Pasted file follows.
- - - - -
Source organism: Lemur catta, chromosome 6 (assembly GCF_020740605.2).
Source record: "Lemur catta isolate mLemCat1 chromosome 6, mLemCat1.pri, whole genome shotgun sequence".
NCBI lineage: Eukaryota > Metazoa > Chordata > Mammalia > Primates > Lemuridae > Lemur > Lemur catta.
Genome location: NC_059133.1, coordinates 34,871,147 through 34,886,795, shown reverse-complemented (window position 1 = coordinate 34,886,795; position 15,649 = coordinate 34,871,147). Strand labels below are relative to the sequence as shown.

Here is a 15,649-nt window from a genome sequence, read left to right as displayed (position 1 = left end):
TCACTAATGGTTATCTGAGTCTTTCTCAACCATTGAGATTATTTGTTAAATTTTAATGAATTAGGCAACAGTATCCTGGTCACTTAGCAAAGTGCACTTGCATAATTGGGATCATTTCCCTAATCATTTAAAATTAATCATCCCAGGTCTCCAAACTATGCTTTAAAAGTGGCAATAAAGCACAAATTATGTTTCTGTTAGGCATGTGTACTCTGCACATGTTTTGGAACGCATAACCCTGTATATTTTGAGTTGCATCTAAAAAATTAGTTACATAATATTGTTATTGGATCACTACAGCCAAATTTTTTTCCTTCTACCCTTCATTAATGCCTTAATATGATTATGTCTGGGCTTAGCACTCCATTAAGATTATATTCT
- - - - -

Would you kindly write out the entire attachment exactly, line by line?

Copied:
Source organism: Lemur catta, chromosome 6 (assembly GCF_020740605.2).
Source record: "Lemur catta isolate mLemCat1 chromosome 6, mLemCat1.pri, whole genome shotgun sequence".
NCBI lineage: Eukaryota > Metazoa > Chordata > Mammalia > Primates > Lemuridae > Lemur > Lemur catta.
Genome location: NC_059133.1, coordinates 34,871,147 through 34,886,795, shown reverse-complemented (window position 1 = coordinate 34,886,795; position 15,649 = coordinate 34,871,147). Strand labels below are relative to the sequence as shown.

Here is a 15,649-nt window from a genome sequence, read left to right as displayed (position 1 = left end):
TCACTAATGGTTATCTGAGTCTTTCTCAACCATTGAGATTATTTGTTAAATTTTAATGAATTAGGCAACAGTATCCTGGTCACTTAGCAAAGTGCACTTGCATAATTGGGATCATTTCCCTAATCATTTAAAATTAATCATCCCAGGTCTCCAAACTATGCTTTAAAAGTGGCAATAAAGCACAAATTATGTTTCTGTTAGGCATGTGTACTCTGCACATGTTTTGGAACGCATAACCCTGTATATTTTGAGTTGCATCTAAAAAATTAGTTACATAATATTGTTATTGGATCACTACAGCCAAATTTTTTTCCTTCTACCCTTCATTAATGCCTTAATATGATTATGTCTGGGCTTAGCACTCCATTAAGATTATATTCT